Oil prices have been falling in recent weeks, but the price of gasoline is decreasing at a much slower pace. This is a time-honored tradition in the fuel market, but why is it that fuel prices spike so quickly and take months to come down? US
News has some ideas.
First, there is the profit margin for gas stations. The higher the price is above the actual cost of oil, the higher the profit being made. Stations will continue buying fuel at the market price while keeping prices at a higher level in order to recoup any earlier losses or shore up for the next price spike. This reduced speed of price dropping also allows them to minimize their losses from buying their tanks at a higher price.
Competition also fuels gas price decreases, as stations tend to wait for someone else to drop their prices before dropping their own. If a station buys a new tank just after a dramatic drop in oil prices, they have an excuse not to drop prices until they absolutely must. On the other hand, they can also use the advantage to drop their prices first and pull business from stations still using the old price, ultimately driving prices down, albeit slowly.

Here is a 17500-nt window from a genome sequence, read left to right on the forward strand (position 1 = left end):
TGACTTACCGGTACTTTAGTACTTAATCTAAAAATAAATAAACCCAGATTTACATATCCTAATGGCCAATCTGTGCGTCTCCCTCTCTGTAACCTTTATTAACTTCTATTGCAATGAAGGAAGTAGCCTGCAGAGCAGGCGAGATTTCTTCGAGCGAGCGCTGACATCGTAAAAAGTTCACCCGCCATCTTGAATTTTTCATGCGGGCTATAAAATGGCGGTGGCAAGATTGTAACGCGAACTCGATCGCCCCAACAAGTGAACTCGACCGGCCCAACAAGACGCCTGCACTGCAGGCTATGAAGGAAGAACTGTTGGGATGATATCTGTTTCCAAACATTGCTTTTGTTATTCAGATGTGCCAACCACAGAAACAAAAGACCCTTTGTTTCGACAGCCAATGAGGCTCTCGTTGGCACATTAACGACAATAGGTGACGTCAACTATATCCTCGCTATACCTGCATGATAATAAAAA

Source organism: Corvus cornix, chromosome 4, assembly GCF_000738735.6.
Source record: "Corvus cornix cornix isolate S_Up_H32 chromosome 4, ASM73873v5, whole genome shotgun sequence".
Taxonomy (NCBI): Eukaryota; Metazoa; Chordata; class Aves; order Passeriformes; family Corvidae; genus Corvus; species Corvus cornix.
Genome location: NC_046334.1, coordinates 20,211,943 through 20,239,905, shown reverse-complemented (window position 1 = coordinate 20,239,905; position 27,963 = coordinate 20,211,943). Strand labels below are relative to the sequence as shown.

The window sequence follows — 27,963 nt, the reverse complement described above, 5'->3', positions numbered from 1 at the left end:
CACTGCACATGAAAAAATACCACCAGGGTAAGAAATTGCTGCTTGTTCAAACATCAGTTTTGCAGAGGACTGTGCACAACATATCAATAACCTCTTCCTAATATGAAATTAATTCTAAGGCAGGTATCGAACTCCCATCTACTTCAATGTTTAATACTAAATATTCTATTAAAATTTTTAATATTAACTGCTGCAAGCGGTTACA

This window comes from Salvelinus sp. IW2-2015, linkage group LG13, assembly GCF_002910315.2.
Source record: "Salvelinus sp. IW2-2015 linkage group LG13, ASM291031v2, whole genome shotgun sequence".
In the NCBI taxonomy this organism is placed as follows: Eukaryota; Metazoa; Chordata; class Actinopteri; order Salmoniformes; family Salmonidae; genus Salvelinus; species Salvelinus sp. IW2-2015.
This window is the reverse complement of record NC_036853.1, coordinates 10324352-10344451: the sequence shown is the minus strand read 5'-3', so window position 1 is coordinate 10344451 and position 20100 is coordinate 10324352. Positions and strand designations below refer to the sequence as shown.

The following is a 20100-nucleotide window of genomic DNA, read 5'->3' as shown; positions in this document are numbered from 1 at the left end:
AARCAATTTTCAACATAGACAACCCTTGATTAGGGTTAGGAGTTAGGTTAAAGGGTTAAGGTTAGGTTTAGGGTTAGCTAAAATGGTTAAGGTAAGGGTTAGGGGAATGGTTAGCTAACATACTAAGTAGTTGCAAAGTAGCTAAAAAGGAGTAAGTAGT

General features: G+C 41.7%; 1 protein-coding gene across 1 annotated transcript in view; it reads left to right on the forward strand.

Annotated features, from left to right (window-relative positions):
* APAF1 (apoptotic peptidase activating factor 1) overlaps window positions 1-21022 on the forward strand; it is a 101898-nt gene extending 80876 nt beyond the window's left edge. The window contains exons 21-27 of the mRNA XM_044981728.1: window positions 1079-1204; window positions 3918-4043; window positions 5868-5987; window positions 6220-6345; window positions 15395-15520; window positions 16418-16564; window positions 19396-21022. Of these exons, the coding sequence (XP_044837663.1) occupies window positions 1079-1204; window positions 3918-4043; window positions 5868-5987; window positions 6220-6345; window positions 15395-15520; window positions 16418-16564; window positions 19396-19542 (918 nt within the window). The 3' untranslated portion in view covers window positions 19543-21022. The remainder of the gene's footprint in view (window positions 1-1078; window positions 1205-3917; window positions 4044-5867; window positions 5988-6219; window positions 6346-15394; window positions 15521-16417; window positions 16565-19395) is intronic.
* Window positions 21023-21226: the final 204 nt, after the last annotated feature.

The relationship between gas companies and oil refineries also has a large role in gas prices. It’s a complicated system, but the basic idea is that current inventories of fuel are lower than they have been for the past year, which makes gasoline more expensive even though the price of oil is the same per barrel as the same time last year.
The volatility of gas prices is not likely to go away anytime soon. Good fuel management is the best way to keep your business’ fuel budget stable. To start managing your fuel with the help of our team of professionals, try our FleetMatch™ system at www.FleetCardsUSA.com
to find the card that’s right for your fleet.
Photo courtesy of Bill Lapp
under the Creative Commons license.